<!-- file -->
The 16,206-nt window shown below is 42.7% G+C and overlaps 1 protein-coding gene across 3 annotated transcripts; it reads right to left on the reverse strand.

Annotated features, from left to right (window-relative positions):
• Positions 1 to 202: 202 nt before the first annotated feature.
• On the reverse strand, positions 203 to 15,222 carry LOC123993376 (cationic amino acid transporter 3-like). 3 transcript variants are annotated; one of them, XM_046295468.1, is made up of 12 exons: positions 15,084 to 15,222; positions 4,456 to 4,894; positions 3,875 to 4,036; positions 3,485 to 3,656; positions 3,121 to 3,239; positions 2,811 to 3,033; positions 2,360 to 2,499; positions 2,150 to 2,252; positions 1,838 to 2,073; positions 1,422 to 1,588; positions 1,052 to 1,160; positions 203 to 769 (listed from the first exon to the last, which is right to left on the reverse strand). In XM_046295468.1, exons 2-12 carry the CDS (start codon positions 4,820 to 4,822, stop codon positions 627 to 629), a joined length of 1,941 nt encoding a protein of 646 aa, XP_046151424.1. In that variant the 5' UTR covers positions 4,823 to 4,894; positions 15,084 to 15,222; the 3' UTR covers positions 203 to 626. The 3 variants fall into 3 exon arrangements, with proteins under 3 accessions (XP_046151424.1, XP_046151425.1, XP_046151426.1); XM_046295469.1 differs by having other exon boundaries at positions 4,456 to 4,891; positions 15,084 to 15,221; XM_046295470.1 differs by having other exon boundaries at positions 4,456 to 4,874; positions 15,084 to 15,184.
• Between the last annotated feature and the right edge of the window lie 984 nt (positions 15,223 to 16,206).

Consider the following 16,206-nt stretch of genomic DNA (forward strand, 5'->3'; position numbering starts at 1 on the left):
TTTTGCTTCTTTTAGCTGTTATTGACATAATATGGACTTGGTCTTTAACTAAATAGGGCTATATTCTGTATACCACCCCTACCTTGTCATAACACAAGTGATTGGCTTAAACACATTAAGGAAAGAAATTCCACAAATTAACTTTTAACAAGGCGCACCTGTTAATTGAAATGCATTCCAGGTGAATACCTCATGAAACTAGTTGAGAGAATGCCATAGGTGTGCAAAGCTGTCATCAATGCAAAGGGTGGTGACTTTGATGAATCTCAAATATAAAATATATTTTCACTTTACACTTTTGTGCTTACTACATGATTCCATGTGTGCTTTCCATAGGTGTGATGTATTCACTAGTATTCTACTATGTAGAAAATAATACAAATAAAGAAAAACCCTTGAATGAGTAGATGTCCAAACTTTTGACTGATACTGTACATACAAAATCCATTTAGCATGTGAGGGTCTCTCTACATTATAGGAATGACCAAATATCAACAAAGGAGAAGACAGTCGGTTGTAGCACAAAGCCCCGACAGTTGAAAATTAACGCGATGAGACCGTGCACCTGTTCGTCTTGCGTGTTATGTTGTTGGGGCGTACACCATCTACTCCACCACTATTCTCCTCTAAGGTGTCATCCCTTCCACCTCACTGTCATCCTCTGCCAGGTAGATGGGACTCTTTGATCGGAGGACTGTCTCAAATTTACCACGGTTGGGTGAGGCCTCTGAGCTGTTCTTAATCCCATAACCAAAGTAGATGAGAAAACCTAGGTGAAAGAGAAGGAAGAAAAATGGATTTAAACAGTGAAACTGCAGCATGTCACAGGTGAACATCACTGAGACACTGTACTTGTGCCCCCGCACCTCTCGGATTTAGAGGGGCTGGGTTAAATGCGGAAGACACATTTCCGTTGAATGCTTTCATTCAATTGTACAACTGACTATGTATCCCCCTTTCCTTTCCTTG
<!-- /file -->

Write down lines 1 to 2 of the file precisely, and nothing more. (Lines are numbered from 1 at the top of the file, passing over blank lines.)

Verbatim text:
The 16,206-nt window shown below is 42.7% G+C and overlaps 1 protein-coding gene across 3 annotated transcripts; it reads right to left on the reverse strand.

Annotated features, from left to right (window-relative positions):